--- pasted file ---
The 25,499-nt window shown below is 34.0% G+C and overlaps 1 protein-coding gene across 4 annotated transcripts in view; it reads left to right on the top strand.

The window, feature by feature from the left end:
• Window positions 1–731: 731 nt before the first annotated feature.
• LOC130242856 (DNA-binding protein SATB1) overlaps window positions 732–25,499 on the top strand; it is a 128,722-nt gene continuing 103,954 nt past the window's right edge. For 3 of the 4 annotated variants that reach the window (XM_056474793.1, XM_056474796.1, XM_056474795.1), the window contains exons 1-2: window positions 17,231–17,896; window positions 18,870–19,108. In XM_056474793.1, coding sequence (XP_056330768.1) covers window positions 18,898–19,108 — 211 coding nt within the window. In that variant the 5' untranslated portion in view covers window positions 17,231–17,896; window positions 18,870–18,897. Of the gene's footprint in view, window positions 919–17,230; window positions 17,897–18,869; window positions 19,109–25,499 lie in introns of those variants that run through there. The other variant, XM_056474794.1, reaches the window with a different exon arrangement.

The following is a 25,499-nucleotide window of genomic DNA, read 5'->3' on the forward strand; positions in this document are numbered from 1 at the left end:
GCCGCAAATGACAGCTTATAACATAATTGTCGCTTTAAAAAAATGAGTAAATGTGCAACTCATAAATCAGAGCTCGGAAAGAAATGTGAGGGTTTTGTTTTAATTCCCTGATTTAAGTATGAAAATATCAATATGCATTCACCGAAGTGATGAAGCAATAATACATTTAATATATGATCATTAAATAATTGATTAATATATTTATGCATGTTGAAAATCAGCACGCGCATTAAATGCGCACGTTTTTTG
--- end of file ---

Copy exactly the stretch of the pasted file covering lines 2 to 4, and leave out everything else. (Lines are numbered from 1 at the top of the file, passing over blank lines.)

The window, feature by feature from the left end:
• Window positions 1–731: 731 nt before the first annotated feature.
• LOC130242856 (DNA-binding protein SATB1) overlaps window positions 732–25,499 on the top strand; it is a 128,722-nt gene continuing 103,954 nt past the window's right edge. For 3 of the 4 annotated variants that reach the window (XM_056474793.1, XM_056474796.1, XM_056474795.1), the window contains exons 1-2: window positions 17,231–17,896; window positions 18,870–19,108. In XM_056474793.1, coding sequence (XP_056330768.1) covers window positions 18,898–19,108 — 211 coding nt within the window. In that variant the 5' untranslated portion in view covers window positions 17,231–17,896; window positions 18,870–18,897. Of the gene's footprint in view, window positions 919–17,230; window positions 17,897–18,869; window positions 19,109–25,499 lie in introns of those variants that run through there. The other variant, XM_056474794.1, reaches the window with a different exon arrangement.